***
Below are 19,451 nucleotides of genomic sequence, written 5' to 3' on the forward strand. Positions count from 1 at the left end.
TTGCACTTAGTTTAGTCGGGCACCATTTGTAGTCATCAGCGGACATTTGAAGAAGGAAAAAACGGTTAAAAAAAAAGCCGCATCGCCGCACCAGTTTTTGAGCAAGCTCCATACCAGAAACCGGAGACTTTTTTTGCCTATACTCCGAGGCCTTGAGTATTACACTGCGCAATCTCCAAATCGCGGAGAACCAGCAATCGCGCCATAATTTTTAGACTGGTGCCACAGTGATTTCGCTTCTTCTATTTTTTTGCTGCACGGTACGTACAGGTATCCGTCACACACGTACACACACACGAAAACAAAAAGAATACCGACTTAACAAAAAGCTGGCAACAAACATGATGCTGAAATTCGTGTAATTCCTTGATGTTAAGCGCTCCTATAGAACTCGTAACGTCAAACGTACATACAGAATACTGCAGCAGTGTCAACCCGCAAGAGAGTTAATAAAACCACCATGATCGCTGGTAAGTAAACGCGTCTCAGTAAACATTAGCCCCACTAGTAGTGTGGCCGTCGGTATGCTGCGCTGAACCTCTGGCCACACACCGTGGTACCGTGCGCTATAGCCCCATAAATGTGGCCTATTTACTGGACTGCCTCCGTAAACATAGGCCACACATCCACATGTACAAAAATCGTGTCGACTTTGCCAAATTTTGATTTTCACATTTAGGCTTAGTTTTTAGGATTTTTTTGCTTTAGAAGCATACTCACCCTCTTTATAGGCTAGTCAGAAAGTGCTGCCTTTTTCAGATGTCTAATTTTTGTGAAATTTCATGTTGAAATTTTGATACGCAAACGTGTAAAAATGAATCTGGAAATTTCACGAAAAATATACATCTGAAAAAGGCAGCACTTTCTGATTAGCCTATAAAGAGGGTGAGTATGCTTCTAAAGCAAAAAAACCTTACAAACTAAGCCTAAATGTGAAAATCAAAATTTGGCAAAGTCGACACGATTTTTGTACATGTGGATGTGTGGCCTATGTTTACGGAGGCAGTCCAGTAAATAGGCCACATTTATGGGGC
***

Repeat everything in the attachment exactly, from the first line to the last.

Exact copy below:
Below are 19,451 nucleotides of genomic sequence, written 5' to 3' on the forward strand. Positions count from 1 at the left end.
TTGCACTTAGTTTAGTCGGGCACCATTTGTAGTCATCAGCGGACATTTGAAGAAGGAAAAAACGGTTAAAAAAAAAGCCGCATCGCCGCACCAGTTTTTGAGCAAGCTCCATACCAGAAACCGGAGACTTTTTTTGCCTATACTCCGAGGCCTTGAGTATTACACTGCGCAATCTCCAAATCGCGGAGAACCAGCAATCGCGCCATAATTTTTAGACTGGTGCCACAGTGATTTCGCTTCTTCTATTTTTTTGCTGCACGGTACGTACAGGTATCCGTCACACACGTACACACACACGAAAACAAAAAGAATACCGACTTAACAAAAAGCTGGCAACAAACATGATGCTGAAATTCGTGTAATTCCTTGATGTTAAGCGCTCCTATAGAACTCGTAACGTCAAACGTACATACAGAATACTGCAGCAGTGTCAACCCGCAAGAGAGTTAATAAAACCACCATGATCGCTGGTAAGTAAACGCGTCTCAGTAAACATTAGCCCCACTAGTAGTGTGGCCGTCGGTATGCTGCGCTGAACCTCTGGCCACACACCGTGGTACCGTGCGCTATAGCCCCATAAATGTGGCCTATTTACTGGACTGCCTCCGTAAACATAGGCCACACATCCACATGTACAAAAATCGTGTCGACTTTGCCAAATTTTGATTTTCACATTTAGGCTTAGTTTTTAGGATTTTTTTGCTTTAGAAGCATACTCACCCTCTTTATAGGCTAGTCAGAAAGTGCTGCCTTTTTCAGATGTCTAATTTTTGTGAAATTTCATGTTGAAATTTTGATACGCAAACGTGTAAAAATGAATCTGGAAATTTCACGAAAAATATACATCTGAAAAAGGCAGCACTTTCTGATTAGCCTATAAAGAGGGTGAGTATGCTTCTAAAGCAAAAAAACCTTACAAACTAAGCCTAAATGTGAAAATCAAAATTTGGCAAAGTCGACACGATTTTTGTACATGTGGATGTGTGGCCTATGTTTACGGAGGCAGTCCAGTAAATAGGCCACATTTATGGGGC